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 How to get the angle from 1 point to another  (Read 1034 times) 0 Members and 1 Guest are viewing this topic.
sothatsit

Senior Newbie

Projects: 1

 « Posted 2012-10-08 23:34:02 »

i know this probable takes trigonometry or calculus or something complicated but i haven't done anything like that yet...  i haven't even done sin and cos. so how would i go about finding the angle?

E.g.
point1(0,0) and point2(1,1)

that angle would be -45 degrees or 315 degrees

so if you have a formula can you please show it to me and ill be very grateful. this is not a school project by the way

if there is an easier way basicly i want to make an image(of a gun) point towards another image(of a mob)
ra4king

JGO Kernel

Medals: 356
Projects: 3
Exp: 5 years

I'm the King!

 « Reply #1 - Posted 2012-10-09 00:08:56 »

Math.atan2(y2-y1, x2-x1);

sothatsit

Senior Newbie

Projects: 1

 « Reply #2 - Posted 2012-10-09 02:16:22 »

thanks! i havent tested yet but should it be y2-y1?
 « Reply #3 - Posted 2012-10-09 02:17:55 »

thanks! i havent tested yet but should it be y2-y1?
Correct, it should indeed be y2-y1.

If you want degrees though, do the following:

 1 `(Math.atan2(y2 - y1, x2 - x1) * (180/Math.PI))`

Are you using Java2D, Slick2D, libGDX, LWJGL or something else?
ra4king

JGO Kernel

Medals: 356
Projects: 3
Exp: 5 years

I'm the King!

 « Reply #4 - Posted 2012-10-09 02:47:07 »

Whoopsies, silly typo.

QuicK

Junior Devvie

 « Reply #5 - Posted 2012-10-09 10:50:42 »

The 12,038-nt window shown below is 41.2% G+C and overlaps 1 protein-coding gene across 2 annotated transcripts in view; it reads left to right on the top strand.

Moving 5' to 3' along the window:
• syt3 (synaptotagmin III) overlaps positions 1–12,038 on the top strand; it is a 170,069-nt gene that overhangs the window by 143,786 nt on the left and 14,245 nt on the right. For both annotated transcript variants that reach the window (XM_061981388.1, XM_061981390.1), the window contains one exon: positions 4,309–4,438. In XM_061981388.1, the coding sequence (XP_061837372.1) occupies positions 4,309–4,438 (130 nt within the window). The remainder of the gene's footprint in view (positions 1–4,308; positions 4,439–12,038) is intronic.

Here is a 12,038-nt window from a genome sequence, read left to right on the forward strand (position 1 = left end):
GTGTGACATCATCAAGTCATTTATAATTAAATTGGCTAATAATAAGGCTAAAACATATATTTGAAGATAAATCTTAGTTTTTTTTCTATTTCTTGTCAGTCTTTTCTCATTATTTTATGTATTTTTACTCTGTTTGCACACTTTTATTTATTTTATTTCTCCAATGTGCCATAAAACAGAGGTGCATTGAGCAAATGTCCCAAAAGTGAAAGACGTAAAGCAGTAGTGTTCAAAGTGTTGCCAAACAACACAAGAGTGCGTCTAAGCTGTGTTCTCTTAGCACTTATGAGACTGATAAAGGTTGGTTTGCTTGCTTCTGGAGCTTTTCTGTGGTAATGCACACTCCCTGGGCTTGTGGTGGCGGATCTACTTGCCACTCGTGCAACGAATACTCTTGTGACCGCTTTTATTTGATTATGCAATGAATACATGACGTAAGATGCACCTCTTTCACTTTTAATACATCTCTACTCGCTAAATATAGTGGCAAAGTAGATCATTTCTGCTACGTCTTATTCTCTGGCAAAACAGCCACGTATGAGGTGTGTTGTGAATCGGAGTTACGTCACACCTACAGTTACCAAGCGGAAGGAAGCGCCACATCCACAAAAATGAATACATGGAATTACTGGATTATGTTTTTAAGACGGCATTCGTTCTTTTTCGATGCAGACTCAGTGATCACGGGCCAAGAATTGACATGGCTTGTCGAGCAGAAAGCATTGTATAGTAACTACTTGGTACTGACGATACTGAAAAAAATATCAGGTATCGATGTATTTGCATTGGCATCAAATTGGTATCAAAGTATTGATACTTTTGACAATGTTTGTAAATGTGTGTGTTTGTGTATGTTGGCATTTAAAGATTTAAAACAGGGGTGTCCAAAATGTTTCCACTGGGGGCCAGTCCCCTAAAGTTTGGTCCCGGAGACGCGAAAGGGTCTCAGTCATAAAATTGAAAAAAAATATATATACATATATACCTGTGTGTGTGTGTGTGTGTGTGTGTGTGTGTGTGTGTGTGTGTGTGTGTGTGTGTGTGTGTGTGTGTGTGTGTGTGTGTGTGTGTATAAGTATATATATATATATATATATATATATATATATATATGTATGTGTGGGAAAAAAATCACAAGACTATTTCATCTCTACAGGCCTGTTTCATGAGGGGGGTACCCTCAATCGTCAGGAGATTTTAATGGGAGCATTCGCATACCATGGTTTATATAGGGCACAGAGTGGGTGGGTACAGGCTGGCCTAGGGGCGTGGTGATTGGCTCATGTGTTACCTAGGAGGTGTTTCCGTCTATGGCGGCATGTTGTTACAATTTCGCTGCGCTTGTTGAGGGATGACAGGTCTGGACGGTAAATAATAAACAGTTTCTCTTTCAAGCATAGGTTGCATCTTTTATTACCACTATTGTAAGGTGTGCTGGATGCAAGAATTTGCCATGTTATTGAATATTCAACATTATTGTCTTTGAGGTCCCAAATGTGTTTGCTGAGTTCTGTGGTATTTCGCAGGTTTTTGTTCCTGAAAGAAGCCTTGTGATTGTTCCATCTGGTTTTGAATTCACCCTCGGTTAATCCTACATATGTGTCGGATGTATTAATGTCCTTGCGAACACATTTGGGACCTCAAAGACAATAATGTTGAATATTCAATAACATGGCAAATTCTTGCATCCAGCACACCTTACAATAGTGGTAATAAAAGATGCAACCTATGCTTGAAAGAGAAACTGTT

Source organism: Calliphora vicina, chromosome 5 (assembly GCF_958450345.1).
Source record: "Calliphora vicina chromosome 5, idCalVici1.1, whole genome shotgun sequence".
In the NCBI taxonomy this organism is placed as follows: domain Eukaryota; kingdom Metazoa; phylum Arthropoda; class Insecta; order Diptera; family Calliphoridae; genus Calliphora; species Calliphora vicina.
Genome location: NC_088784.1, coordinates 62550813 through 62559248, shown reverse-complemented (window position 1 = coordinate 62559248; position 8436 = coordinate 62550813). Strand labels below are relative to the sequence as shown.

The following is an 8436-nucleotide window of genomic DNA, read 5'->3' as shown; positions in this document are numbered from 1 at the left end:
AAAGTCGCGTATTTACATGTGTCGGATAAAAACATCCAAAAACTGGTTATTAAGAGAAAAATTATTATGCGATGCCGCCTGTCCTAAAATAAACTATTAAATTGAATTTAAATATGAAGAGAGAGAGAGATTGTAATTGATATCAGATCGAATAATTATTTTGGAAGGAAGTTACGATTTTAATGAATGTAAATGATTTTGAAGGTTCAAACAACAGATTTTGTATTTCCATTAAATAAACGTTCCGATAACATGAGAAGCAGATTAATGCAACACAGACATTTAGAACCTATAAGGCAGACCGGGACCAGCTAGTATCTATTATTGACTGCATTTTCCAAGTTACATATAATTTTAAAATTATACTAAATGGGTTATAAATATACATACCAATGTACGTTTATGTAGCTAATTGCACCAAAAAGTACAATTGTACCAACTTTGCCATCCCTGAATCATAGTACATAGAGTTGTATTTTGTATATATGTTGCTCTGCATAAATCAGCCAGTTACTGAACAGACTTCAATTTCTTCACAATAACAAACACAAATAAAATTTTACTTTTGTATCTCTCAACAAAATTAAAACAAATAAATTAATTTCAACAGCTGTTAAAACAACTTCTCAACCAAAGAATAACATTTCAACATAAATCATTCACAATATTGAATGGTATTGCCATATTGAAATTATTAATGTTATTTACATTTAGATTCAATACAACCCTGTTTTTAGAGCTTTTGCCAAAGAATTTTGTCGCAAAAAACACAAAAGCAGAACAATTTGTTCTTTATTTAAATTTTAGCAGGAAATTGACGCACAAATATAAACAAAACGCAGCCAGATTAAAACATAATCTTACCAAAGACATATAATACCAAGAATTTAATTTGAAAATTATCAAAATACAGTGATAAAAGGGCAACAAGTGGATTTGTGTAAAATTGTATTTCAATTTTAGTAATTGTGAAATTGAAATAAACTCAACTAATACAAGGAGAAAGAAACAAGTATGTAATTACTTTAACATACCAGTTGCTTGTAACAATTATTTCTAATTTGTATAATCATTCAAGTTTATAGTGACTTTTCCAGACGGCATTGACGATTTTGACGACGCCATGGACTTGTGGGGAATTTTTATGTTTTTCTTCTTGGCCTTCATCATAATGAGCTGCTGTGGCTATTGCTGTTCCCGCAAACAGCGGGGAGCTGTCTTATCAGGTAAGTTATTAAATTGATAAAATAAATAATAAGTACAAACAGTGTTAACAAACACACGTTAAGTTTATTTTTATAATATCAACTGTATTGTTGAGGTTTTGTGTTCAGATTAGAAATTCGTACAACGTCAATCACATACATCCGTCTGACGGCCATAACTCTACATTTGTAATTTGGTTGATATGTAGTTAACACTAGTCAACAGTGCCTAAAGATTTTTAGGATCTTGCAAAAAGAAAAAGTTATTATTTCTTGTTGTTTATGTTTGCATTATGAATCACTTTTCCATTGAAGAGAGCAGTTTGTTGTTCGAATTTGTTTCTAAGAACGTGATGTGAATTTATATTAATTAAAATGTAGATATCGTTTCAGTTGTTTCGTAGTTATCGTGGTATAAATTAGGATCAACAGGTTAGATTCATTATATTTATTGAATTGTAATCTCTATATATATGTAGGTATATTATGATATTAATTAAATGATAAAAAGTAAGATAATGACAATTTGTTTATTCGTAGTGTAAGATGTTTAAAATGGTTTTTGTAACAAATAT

Have any of you ever had an issue with this returning bad angles?

I was messing around with an L-System algorithm, and all of my angles when calculating (angle%45) should be 0.
Some of them return 44.99999 or 90.00001...all of my numbers are floating decimal numbers, and there is no rounding :/

is this just some fault with computers? (I understand its not that big of a deal, I just found it interesting)
DrHalfway
 « Reply #6 - Posted 2012-10-09 11:57:50 »

Yes, floating point numbers are finite, hence rounding errors do occur. This is why doing the following

 1  2  3  4  5  6 `float value1 = 0.0001f;float value2 = 0.0001f;if (value1 == value2) {// do something}`

philfrei
 « Reply #7 - Posted 2012-10-09 18:08:29 »

I thought it curious that floating point is actually fine with numbers that are divisible by powers of 2. For example, 0.125 (2^1/8) is represented pretty cleanly. Makes sense since computers represent numbers in binary.

But decimal points in base 10 are messy, since the conversion to binary often leads to endlessly extending remainders. Maybe "the problem" is that computers don't have 10 fingers and toes?

"It's after the end of the world! Don't you know that yet?"
sothatsit

Senior Newbie

Projects: 1

 « Reply #8 - Posted 2012-10-10 00:38:38 »